Associate the many occurrences of the term, “only begotten Son of God,” with the person, nature, and time, brought to view in the foregoing verses; and if any doubts still remain, in reference to the Divine nature of the only begotten Son of God having had an origin, you may compare them with those texts which exclude the possibility of his being eternal, in the sense of his never having had a beginning of days; such as “The blessed and only Potentate, the King of kings, and Lord of lords,: who only hath immortality.” 1 Tim. 6:16. This cannot be understood in the sense of none having deathless natures, or being exempt from death, except the Father; for Christ at that time was immortal in this sense: so were all the angels who had kept their “first estate;” it must, therefore be understood in the same sense, that we all understand, his being the only Potentate; not that there are no other potentates; but that he is the only Supreme Ruler. There cannot be two Supreme Rulers at the same time.

Again, where it is declared, that there are none good except the Father, it cannot be understood that none others are good in a relative sense; for Christ and angels, are good, yea perfect, in their respective sphere; but that the Father alone is supremely, or absolutely, good; and that he alone is immortal in an absolute sense; that he alone is self-existent; and, that, consequently, every other being, however high or low, is absolutely dependent upon him for life; for being. This idea is most emphatically expressed by our Saviour himself; “For as the Father hath life in himself, so hath he given to the Son to have life in himself.” John 5:26. This would be singular language for one to use who had life in his essential nature, just as much as the Father. To meet such a view, it should read thus: For as the Father hath life in himself, so hath the Son life in himself.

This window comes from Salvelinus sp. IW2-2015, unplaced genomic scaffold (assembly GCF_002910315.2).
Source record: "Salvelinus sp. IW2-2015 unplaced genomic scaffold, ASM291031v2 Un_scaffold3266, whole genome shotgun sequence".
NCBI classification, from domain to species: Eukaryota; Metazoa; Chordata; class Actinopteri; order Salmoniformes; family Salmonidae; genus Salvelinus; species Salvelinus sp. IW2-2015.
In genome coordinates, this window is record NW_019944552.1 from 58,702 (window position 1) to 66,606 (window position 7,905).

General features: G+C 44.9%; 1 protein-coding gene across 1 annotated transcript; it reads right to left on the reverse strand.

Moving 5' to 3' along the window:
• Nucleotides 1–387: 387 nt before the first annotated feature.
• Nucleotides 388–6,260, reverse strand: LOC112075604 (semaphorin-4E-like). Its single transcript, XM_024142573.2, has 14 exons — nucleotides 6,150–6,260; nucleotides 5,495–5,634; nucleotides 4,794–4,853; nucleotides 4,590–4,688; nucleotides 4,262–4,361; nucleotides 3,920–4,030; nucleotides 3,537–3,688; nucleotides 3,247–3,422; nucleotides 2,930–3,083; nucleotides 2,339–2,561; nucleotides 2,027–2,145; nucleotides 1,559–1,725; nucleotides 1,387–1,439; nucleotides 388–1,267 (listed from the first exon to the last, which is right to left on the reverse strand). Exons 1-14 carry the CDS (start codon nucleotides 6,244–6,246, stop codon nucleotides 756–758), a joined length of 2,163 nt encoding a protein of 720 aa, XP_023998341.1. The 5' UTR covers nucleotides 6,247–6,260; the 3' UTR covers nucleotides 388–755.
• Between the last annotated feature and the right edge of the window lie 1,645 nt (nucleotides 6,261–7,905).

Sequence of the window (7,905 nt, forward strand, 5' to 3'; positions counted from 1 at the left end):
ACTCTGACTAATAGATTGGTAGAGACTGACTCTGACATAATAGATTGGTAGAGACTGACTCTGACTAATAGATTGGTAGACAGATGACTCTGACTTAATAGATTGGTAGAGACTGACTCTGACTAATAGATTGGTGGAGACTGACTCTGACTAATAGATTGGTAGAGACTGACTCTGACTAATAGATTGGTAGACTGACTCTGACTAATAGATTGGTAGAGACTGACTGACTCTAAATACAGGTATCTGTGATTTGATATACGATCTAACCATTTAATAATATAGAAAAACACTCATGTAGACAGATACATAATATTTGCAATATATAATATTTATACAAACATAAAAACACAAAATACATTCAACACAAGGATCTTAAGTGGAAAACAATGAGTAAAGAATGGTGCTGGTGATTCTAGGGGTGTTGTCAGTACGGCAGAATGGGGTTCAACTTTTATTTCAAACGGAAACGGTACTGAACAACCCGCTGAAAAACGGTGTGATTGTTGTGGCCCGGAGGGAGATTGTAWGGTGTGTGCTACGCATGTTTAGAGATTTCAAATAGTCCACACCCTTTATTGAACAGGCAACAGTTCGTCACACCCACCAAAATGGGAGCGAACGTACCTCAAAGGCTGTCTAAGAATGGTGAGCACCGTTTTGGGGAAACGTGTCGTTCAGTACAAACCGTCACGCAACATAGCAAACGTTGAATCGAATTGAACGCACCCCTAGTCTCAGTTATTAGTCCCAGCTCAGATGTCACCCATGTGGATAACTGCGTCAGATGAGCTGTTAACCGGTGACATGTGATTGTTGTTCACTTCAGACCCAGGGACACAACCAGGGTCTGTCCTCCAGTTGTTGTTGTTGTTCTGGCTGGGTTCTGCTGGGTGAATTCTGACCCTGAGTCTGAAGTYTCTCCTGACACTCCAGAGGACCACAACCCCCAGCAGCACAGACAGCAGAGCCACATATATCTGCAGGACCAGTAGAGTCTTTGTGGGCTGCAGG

If as Trinitarians argue, the Divine nature of the Son hath life in himself (.e., is self existent) just the same, and in as absolute a sense, as the Father, why should he represent himself as actually dependent upon the Father for life? What propriety in representing the Father as conferring upon him a gift which he had possessed from all eternity? If it be said that his human nature derived its life from the Father, I would answer, It does not thus read; or even if it did, I would still urge the impropriety of the human nature of the Son of God representing itself as being absolutely dependent upon the Father for the gift of life. Would it not be much more reasonable, in such case, for the human nature of Christ to derive its life, and vitality, from its union with the Divine nature, instead of from its union with the Father? I understand this passage according to the natural import of the language: “For as the Father hath life (i.e., existence) in himself, (i.e., self-existent,) so hath he given to the Son to have life (i.e., existence) in himself.”

I know I will be referred to the declaration of our Saviour, I have power to lay down my life, and to take it up again. John 10:18. Read the last clause of this verse: “This commandment (commission—Campbell) have I received of my Father.”

I will conclude the evidence upon this point by quoting one more passage. Paul says, “And again, when he bringeth the first-begotten into the world, he saith, And let all the angels of God worship him.” Heb. 1:6. He must have been his Son before he could send him into the world. In verse 2, the Father declares that he made the worlds by the same Son he is here represented as sending into the world. His Son must have existed before he created the worlds; and he must have been begotten before he existed; hence the begetting here spoken of, must refer to his Divine nature, and in reference to his order, he is the first-begotten; hence as a matter of necessity he must have been “the first born of every creature.” Col. 1:15. “The first born of every creature.”…